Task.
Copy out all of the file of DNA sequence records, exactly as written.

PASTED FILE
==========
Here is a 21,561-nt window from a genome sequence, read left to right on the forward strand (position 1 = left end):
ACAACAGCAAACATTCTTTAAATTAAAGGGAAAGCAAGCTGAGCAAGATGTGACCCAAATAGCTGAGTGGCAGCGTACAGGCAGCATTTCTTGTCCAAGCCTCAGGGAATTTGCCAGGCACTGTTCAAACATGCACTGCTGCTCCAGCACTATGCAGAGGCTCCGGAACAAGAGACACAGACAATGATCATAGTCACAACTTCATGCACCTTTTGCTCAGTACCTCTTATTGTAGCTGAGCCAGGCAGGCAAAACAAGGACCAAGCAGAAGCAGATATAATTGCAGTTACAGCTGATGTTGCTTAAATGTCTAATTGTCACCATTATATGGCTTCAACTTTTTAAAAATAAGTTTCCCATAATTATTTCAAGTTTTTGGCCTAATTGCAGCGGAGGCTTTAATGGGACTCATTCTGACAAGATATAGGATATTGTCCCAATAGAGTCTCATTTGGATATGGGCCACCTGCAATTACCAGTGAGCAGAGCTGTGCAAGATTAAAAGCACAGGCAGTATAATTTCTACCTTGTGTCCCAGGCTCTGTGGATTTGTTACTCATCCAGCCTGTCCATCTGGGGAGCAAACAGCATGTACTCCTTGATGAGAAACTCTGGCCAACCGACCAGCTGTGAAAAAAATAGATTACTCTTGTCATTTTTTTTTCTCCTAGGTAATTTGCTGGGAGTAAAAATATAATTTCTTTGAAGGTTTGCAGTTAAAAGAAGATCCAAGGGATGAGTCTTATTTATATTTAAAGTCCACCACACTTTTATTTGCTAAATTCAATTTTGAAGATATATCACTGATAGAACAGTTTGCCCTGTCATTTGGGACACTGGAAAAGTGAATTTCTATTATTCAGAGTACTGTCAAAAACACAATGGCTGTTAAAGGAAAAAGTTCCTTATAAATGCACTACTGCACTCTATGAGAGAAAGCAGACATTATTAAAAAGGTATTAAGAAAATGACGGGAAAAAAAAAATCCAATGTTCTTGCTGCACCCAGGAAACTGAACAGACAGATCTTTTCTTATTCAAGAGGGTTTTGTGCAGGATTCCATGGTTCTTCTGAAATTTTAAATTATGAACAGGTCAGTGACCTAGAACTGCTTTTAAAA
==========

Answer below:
Here is a 21,561-nt window from a genome sequence, read left to right on the forward strand (position 1 = left end):
ACAACAGCAAACATTCTTTAAATTAAAGGGAAAGCAAGCTGAGCAAGATGTGACCCAAATAGCTGAGTGGCAGCGTACAGGCAGCATTTCTTGTCCAAGCCTCAGGGAATTTGCCAGGCACTGTTCAAACATGCACTGCTGCTCCAGCACTATGCAGAGGCTCCGGAACAAGAGACACAGACAATGATCATAGTCACAACTTCATGCACCTTTTGCTCAGTACCTCTTATTGTAGCTGAGCCAGGCAGGCAAAACAAGGACCAAGCAGAAGCAGATATAATTGCAGTTACAGCTGATGTTGCTTAAATGTCTAATTGTCACCATTATATGGCTTCAACTTTTTAAAAATAAGTTTCCCATAATTATTTCAAGTTTTTGGCCTAATTGCAGCGGAGGCTTTAATGGGACTCATTCTGACAAGATATAGGATATTGTCCCAATAGAGTCTCATTTGGATATGGGCCACCTGCAATTACCAGTGAGCAGAGCTGTGCAAGATTAAAAGCACAGGCAGTATAATTTCTACCTTGTGTCCCAGGCTCTGTGGATTTGTTACTCATCCAGCCTGTCCATCTGGGGAGCAAACAGCATGTACTCCTTGATGAGAAACTCTGGCCAACCGACCAGCTGTGAAAAAAATAGATTACTCTTGTCATTTTTTTTTCTCCTAGGTAATTTGCTGGGAGTAAAAATATAATTTCTTTGAAGGTTTGCAGTTAAAAGAAGATCCAAGGGATGAGTCTTATTTATATTTAAAGTCCACCACACTTTTATTTGCTAAATTCAATTTTGAAGATATATCACTGATAGAACAGTTTGCCCTGTCATTTGGGACACTGGAAAAGTGAATTTCTATTATTCAGAGTACTGTCAAAAACACAATGGCTGTTAAAGGAAAAAGTTCCTTATAAATGCACTACTGCACTCTATGAGAGAAAGCAGACATTATTAAAAAGGTATTAAGAAAATGACGGGAAAAAAAAAATCCAATGTTCTTGCTGCACCCAGGAAACTGAACAGACAGATCTTTTCTTATTCAAGAGGGTTTTGTGCAGGATTCCATGGTTCTTCTGAAATTTTAAATTATGAACAGGTCAGTGACCTAGAACTGCTTTTAAAA